Vive le Gilet!

Ryan Zhang ‘20

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A few weeks ago, thousands of people donned their gilets jaunes (yellow vests worn commonly by construction workers) and marched through the streets of France. But this was not the newest fashion statement in the country of “chic”: it was a protest. In early January, President Macron proposed a new tax increase on gas (four euro cents on the liter for unleaded gas and seven euro cents for diesel) and the people were infuriated. The new tax would force people to pay almost 1.59 euros per gallon (which converts to about six U.S. dollars) [1]. Macron cited these taxes as a step forward towards curbing greenhouse emissions, but the French people saw it in a different light.


For many households, particularly in rural and suburban areas that are not serviced by public transportation, the added expense would be brutal. Alice Wu ‘20 adds, “The tax is a shame because these people have to travel to the city for work every day, and with Macron’s new tax they might not be able to support themselves as well.” This recent tax has also inflamed deep social resentment in the sense that the working class believes the ruling classes and their wealthy urban supporters take the rest of the country for fools by gradually increasing their own prosperity at the expense of the people’s. This pent-up anger towards the elite slowly culminated to a climax, when the gilets jaunes took to the streets in November.

There is much speculation as to who started the movement because there is neither a clear leader, nor has anyone stepped up. Many have credited social media as the spark to this firestorm of protest, as social media is one of the most powerful platforms in spreading messages and movements. In the Arab Spring Uprisings, social media was a crucial factor in ousting the dictatorial President and his eventual successor because of its ability to connect so many people and bring the issue to their attention [3]. The same thing happened for the gilets jaunes because, with the help of social media, the people’s grievances were able to spread from France all the way to its African island colony, La Réunion.


The marches started out solely as the drivers’ protest against the gas tax. In a 2008 law, the French government required all automobile owners to place a yellow security jacket in each of their cars in case of an accident [2]. The drivers wore these jackets in defiance and walked out in a large group. Initially, the group only blocked traffic in roads and roundabouts, but the movement has begun gaining more traction. In fact, it is becoming more volatile and more spread out than before.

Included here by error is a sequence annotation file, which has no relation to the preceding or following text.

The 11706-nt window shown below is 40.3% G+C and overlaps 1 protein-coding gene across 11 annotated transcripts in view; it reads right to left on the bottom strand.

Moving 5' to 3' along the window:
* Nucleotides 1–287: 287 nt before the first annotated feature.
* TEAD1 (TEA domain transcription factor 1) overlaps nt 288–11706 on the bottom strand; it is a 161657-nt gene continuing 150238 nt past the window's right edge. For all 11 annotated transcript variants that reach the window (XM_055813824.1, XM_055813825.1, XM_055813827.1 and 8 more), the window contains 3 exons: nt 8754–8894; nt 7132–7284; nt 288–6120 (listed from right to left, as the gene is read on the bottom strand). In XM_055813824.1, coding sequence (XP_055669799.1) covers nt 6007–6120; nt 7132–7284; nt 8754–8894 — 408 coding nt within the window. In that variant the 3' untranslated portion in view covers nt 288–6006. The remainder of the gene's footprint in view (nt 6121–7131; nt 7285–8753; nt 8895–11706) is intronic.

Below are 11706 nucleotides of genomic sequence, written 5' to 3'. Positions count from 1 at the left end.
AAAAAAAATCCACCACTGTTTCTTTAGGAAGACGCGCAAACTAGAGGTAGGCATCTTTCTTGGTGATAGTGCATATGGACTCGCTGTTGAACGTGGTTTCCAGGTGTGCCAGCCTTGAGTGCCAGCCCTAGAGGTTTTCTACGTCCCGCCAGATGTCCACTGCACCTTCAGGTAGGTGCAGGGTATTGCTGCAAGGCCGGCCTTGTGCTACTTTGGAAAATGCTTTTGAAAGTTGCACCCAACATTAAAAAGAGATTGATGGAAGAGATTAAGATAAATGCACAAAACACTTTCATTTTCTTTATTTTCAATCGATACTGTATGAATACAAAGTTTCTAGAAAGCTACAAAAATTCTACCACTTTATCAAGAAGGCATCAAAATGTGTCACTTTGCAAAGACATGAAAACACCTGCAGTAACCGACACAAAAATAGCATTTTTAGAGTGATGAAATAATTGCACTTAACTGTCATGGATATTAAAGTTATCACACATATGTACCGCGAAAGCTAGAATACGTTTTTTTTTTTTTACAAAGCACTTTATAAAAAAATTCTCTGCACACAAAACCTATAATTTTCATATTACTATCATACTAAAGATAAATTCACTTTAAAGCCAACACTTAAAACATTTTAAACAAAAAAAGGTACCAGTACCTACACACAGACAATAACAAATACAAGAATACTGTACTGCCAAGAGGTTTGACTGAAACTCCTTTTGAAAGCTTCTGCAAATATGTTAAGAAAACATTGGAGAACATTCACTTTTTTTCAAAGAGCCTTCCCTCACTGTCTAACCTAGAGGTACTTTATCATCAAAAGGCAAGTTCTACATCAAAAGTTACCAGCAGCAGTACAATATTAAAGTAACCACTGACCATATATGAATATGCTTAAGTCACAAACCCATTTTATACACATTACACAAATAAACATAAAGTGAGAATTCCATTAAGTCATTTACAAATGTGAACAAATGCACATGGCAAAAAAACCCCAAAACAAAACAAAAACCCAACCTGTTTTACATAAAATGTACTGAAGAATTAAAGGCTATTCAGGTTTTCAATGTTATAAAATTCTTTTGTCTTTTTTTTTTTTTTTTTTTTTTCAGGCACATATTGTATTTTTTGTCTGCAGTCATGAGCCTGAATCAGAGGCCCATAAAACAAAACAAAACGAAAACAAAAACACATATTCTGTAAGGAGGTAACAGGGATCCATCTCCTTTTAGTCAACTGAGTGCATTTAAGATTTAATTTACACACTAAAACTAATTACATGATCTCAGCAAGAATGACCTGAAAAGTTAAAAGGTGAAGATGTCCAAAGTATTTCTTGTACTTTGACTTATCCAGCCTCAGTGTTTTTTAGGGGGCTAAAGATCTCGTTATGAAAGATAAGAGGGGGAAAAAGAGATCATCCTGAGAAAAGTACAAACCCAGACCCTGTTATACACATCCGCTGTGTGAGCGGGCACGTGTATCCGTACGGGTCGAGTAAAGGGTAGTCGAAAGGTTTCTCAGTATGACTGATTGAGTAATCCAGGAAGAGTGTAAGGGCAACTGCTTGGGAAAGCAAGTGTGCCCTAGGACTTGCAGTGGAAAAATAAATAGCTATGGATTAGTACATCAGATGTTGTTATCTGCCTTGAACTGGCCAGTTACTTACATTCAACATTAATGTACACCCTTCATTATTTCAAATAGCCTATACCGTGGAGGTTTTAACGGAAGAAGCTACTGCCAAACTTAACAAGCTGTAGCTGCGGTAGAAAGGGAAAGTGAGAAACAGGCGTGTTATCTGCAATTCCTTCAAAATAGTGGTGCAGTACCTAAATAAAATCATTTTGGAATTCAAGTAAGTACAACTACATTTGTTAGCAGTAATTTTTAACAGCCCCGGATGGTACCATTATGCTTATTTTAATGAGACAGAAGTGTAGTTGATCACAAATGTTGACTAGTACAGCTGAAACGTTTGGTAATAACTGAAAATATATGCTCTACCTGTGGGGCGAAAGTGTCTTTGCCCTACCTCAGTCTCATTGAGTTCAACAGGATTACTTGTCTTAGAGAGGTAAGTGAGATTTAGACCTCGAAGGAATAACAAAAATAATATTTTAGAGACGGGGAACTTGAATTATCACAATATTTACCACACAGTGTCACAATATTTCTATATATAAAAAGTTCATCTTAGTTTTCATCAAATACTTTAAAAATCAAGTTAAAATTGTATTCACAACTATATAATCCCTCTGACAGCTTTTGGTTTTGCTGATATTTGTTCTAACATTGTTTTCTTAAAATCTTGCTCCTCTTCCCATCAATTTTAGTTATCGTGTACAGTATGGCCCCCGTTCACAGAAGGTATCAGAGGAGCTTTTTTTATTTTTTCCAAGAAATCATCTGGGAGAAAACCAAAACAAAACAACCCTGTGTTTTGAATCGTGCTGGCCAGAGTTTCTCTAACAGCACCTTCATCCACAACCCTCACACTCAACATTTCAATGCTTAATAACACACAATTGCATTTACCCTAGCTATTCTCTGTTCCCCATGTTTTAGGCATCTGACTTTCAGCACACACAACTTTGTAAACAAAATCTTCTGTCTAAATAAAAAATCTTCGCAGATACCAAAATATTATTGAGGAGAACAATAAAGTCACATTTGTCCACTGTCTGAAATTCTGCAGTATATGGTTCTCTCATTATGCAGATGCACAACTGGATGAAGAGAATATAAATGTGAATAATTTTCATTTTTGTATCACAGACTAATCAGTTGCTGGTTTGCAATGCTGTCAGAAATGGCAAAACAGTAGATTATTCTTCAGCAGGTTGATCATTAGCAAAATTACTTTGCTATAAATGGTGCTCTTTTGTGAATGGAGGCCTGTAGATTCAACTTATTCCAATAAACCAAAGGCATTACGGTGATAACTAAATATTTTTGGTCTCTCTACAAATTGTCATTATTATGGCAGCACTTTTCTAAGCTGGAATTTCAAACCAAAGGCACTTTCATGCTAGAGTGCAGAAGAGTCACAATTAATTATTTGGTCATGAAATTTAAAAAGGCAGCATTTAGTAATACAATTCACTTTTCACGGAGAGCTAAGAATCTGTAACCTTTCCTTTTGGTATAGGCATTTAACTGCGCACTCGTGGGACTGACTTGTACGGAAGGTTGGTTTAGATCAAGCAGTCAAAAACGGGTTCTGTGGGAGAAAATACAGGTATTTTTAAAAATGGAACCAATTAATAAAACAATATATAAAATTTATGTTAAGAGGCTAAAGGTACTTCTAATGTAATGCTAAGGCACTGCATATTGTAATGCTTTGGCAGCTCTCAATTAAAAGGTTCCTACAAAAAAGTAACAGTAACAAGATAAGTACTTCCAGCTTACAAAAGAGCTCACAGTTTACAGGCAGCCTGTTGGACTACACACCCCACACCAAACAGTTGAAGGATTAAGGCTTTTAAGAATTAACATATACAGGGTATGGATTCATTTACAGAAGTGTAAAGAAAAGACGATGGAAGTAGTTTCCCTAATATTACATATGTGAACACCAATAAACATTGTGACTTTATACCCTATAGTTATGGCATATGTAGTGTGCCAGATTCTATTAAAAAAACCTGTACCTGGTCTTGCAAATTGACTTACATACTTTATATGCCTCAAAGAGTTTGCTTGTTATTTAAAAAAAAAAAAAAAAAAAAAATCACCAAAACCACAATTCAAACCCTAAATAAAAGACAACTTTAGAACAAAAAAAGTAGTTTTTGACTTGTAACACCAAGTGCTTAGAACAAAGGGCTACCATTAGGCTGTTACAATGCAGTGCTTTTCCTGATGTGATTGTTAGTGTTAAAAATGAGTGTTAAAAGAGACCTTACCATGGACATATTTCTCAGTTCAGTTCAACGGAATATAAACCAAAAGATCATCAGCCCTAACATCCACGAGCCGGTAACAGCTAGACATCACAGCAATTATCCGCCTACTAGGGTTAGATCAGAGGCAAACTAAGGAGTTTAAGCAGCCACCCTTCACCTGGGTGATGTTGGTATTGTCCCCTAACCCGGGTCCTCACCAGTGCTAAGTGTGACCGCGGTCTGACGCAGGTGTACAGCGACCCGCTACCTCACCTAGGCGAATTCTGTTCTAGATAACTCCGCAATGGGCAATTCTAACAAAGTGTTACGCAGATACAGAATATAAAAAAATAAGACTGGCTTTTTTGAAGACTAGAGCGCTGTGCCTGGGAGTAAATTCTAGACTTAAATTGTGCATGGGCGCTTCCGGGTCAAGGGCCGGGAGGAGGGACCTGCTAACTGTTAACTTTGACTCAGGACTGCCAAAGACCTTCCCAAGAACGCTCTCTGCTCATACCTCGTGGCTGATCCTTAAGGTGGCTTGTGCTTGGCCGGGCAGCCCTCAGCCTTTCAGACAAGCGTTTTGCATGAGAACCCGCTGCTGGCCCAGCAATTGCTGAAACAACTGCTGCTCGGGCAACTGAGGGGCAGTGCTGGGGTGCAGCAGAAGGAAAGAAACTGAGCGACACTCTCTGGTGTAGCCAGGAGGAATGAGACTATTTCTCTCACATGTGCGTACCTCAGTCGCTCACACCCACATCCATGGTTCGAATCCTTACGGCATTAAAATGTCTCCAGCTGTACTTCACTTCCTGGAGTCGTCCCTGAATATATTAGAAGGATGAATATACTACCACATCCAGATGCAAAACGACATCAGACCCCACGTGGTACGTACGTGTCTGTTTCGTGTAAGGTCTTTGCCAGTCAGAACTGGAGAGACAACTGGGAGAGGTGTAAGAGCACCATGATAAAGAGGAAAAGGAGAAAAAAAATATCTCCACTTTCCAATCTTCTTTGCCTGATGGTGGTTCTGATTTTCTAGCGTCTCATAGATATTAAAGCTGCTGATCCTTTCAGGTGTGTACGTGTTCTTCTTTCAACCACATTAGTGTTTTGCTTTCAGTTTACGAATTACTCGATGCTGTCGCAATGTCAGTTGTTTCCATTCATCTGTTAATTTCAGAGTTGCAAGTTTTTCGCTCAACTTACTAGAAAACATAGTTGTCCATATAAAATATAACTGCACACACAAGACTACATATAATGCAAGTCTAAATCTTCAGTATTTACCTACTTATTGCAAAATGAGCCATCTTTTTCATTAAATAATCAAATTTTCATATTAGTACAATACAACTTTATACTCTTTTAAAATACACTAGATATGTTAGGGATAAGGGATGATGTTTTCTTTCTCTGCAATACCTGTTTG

The gilets jaunes has slowly evolved into more of an anti-government protest. The people are unhappy with the way Macron governs because he seems out of touch with them. They see Macron’s pro-business stance and support for the wealthy as a social injustice against them. Over the two weeks this protest has occurred, cars have been torched, shops have been looted, and fighting has been initiated, yet Macron has not budged on his position. In La Réunion, Macron has actually been forced to send troops to the island in an effort to stop violent assemblies.

Throughout this conflict, Macron has attempted to maintain a tough image and stay stubborn on his course. In the spring, Macron defused a railroad workers’ strike and quickly passed reforms, establishing himself as an adamant and directive leader. However, after weeks of violence in the streets, Macron finally realized that he could no longer sit out the highly divisive conflict plaguing his country. Macron ceded to the protestors on December 10 and addressed their demands. He promised to increase the minimum wage by 100 euros per month for next year and froze the eco-tax for six months [4].


Unfortunately, the people did not accept his concession and continue to protest in the streets. Ty Ebeling ‘20 sympathizes with them, saying that “the movement has shifted from where it began. Now the people want more equality in society rather than just a frozen eco-tax. They want a president who treats his people equally and with respect.” Macron has also agreed to cut taxes on pensions, but he did not change his position on his business policies, the most infuriating aspect of his political stance [5]. The gilets jaunes have demanded a wealth tax, but Macron stood by his pro-business policies and refused. This constant neglect for the majority of the population’s wants is what fuels the anger of the protests.


While some gilets jaunes believe that this moment may be a good time for open discussion with Macron, others believe he will not compromise. The conflict seems to have no end, with Macron and the people constantly at odds with each other. Even though it began as a small eco-tax protest, it changed into a much larger anti-government protest — the largest one in Macron’s presidency. Whether Macron is able to successfully defuse this ticking time-bomb of gilets jaunes or not, the fallout will leave a glaring mark on his presidency.







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